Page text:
4 Letter 17/06


Congratulations on your recent electoral success. Your victory is a testament to the confidence and hope your constituents have placed in you. As you step into this significant role, I urge you to prioritise the pressing issue of climate change, which requires immediate and decisive action.

It is alarming that Labour’s current efforts to address climate change fall short of what is needed. The decision to retract the policy of investing £28bn annually in a green investment plan represents a major setback. The United Nations’ weather agency has warned that we are nearing the critical 1.5C global heating limit, and the World Meteorological Organization has confirmed that 2023 was the hottest year on record. Key indicators such as greenhouse gas emissions, ocean heat, and sea level rise have reached unprecedented levels, with violent weather extremes observed on every inhabited continent.

Investing in climate change mitigation now is not only an environmental necessity but also an economic one. Taking proactive measures today can prevent substantial economic damage in the future and protect vulnerable communities from the escalating impacts of climate change. The nearly 50% increase in renewable energy capacity in 2023 demonstrates that progress is achievable. However, it is crucial that we maintain and accelerate this momentum. I urge you to advocate for robust climate policies and to reconsider the decision to scale back green investment. The future of our planet and the well-being of future generations hinge on the actions we take now.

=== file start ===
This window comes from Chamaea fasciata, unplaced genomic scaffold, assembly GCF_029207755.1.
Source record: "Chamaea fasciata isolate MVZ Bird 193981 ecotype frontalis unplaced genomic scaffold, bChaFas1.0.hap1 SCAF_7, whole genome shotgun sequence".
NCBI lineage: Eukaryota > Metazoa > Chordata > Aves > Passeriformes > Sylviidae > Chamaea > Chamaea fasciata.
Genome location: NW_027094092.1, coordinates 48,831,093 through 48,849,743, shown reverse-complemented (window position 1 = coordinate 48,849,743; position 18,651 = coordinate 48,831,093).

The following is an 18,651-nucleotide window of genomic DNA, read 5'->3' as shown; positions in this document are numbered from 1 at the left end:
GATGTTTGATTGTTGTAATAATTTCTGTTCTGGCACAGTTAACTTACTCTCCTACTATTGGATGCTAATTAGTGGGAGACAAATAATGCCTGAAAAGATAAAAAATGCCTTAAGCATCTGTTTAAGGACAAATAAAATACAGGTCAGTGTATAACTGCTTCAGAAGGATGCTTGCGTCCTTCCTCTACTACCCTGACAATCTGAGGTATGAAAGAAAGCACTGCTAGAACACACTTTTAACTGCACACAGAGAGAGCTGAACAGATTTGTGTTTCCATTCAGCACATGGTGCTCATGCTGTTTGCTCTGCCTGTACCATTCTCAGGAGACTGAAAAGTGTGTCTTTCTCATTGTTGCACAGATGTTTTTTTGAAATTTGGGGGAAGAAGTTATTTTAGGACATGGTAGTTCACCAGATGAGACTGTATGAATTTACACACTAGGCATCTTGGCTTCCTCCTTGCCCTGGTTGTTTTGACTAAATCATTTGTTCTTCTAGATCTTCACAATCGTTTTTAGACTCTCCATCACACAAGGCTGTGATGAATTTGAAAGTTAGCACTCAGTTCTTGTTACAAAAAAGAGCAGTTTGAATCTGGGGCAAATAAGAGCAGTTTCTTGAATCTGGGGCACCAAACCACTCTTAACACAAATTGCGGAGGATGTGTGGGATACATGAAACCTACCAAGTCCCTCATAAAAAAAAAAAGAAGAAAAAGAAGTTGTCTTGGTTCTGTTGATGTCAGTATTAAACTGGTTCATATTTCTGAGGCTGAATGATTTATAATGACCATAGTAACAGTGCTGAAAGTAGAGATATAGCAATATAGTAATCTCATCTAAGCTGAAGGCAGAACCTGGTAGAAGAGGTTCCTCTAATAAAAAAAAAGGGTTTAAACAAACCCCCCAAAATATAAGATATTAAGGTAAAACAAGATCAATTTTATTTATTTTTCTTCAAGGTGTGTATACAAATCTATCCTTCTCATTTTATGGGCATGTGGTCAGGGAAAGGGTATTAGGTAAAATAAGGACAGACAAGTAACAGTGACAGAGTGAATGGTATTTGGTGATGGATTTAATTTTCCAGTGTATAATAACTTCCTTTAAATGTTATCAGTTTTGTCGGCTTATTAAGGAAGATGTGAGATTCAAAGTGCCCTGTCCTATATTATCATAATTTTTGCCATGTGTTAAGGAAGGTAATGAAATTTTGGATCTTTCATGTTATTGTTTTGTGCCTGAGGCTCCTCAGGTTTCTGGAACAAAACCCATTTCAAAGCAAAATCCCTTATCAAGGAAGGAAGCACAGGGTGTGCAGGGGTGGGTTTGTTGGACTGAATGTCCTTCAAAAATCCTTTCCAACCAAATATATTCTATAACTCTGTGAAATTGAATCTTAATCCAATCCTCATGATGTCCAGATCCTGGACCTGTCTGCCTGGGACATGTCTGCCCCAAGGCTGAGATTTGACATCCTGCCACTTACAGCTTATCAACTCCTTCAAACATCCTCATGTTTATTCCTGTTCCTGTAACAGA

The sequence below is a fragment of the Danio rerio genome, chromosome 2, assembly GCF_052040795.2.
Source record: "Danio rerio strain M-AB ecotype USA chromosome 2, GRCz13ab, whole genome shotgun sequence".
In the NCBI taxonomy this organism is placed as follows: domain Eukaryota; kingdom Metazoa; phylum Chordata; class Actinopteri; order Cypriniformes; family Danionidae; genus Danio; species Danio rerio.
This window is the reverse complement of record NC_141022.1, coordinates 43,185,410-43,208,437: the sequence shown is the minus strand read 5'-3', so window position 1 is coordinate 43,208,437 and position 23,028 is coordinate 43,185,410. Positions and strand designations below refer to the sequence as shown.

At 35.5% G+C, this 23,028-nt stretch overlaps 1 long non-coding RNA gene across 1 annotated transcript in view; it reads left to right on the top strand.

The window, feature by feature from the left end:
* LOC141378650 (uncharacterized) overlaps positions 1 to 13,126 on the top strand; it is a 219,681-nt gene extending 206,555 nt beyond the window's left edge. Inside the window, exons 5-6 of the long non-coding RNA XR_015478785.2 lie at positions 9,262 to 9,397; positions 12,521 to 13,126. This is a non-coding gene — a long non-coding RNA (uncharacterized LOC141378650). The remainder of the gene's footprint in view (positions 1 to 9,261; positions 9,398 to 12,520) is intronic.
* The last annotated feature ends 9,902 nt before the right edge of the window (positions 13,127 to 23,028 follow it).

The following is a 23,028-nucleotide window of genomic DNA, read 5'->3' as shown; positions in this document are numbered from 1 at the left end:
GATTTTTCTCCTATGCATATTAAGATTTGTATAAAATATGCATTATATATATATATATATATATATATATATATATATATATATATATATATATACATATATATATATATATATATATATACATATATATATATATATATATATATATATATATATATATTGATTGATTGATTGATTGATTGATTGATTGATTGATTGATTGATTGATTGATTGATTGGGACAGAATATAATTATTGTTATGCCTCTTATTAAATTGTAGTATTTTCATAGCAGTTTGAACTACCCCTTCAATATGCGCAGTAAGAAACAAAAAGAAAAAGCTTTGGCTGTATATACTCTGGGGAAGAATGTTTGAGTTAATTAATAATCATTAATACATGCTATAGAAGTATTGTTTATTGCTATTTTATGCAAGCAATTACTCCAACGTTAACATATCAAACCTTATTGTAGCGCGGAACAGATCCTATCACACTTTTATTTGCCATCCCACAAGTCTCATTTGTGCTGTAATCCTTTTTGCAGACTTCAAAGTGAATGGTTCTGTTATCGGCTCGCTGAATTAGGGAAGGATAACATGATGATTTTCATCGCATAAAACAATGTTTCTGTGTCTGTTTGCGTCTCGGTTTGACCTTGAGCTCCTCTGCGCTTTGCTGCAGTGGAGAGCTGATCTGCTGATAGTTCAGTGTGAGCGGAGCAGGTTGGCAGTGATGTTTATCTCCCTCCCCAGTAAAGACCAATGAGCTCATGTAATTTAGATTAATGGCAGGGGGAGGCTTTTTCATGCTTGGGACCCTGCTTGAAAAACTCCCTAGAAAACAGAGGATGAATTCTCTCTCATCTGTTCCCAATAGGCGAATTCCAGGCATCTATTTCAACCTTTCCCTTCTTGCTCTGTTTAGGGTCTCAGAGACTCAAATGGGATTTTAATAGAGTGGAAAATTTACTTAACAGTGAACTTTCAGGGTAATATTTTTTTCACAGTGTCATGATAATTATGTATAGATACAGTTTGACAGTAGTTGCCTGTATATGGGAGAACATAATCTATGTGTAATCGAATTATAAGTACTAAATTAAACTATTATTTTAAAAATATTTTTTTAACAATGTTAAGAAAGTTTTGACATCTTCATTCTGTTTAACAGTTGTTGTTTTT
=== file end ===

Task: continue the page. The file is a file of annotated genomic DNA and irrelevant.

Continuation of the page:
Climate scientist Friederike Otto has emphasised the need to stop burning fossil fuels to avert further deterioration. The extreme temperatures at the start of 2024 may indicate an unexpected acceleration of the climate crisis. Andreas Fink has noted that extreme years like 2023 are foreseeable in current climate models. Simon Lewis has described the state of the climate as an “accelerating crisis” with worsening impacts on the horizon. Marine heatwaves affected one-third of the world’s oceans daily in 2023, harming ecosystems and food systems. Climate change has exacerbated extreme weather events, increasing acute food insecurity for 333 million people, mainly in Africa and South Asia. It is imperative that we address these challenges with the urgency they demand.

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